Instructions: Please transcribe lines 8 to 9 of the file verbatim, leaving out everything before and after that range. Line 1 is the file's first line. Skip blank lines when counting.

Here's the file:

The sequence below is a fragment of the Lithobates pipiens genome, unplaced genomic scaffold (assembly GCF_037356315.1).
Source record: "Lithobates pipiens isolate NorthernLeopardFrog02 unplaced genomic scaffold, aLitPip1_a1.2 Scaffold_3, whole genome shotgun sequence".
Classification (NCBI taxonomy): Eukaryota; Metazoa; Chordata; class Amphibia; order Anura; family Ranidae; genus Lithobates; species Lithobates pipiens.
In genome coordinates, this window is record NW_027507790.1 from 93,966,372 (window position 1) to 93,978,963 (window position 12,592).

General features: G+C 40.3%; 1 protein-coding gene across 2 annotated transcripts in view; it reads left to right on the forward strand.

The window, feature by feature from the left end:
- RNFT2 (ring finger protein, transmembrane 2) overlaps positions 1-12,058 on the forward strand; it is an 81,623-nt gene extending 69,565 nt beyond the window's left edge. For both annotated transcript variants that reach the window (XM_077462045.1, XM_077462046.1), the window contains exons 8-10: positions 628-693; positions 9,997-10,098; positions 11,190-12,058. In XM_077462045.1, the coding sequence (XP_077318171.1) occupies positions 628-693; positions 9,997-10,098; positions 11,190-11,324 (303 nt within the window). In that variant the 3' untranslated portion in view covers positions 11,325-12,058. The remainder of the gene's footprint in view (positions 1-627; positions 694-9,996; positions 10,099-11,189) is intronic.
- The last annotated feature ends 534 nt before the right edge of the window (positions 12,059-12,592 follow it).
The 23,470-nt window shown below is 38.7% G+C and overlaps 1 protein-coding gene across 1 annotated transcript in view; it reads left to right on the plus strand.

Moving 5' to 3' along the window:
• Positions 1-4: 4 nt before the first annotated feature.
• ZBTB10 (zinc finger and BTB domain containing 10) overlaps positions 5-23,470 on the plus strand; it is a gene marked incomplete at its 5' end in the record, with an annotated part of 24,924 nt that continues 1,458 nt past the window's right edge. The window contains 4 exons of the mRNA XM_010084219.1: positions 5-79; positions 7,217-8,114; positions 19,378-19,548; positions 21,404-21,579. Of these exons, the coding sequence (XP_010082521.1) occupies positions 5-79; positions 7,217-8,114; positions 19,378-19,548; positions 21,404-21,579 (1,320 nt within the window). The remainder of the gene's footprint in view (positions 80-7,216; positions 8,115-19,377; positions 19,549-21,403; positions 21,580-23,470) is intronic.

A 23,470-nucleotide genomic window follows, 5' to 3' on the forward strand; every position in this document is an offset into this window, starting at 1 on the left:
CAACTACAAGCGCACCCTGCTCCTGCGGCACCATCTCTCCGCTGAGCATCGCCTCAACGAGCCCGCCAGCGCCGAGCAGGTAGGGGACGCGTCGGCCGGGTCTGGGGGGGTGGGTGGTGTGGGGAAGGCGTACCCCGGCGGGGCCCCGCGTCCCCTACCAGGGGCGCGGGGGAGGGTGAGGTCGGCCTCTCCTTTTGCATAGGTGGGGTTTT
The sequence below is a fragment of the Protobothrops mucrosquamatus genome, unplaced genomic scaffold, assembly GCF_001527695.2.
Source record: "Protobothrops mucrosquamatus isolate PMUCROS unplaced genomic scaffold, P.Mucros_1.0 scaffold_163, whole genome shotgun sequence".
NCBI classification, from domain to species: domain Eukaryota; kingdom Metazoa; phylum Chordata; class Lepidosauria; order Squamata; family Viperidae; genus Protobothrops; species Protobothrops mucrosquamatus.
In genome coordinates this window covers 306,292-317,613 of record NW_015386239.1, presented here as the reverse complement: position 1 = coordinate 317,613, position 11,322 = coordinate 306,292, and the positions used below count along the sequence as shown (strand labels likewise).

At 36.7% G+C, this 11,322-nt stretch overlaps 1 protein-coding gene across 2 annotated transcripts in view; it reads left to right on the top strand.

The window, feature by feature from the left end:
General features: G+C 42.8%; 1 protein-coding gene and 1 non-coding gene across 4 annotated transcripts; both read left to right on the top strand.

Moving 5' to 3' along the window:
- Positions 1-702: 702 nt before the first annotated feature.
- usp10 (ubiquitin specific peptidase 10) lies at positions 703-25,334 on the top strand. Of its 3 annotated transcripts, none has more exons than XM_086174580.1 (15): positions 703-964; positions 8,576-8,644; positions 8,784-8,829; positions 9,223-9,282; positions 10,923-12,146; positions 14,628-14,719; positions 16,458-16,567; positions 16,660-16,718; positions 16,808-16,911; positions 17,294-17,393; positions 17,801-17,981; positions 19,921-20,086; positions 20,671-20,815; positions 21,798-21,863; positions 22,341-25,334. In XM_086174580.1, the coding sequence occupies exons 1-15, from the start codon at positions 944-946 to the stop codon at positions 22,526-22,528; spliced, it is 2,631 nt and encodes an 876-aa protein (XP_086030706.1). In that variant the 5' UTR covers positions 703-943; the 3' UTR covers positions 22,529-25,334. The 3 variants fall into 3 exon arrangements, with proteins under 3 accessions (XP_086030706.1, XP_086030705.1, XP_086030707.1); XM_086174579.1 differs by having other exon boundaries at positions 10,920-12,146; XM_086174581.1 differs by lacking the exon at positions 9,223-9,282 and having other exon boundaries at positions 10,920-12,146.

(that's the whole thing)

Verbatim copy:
- The last annotated feature ends 534 nt before the right edge of the window (positions 12,059-12,592 follow it).
The 23,470-nt window shown below is 38.7% G+C and overlaps 1 protein-coding gene across 1 annotated transcript in view; it reads left to right on the plus strand.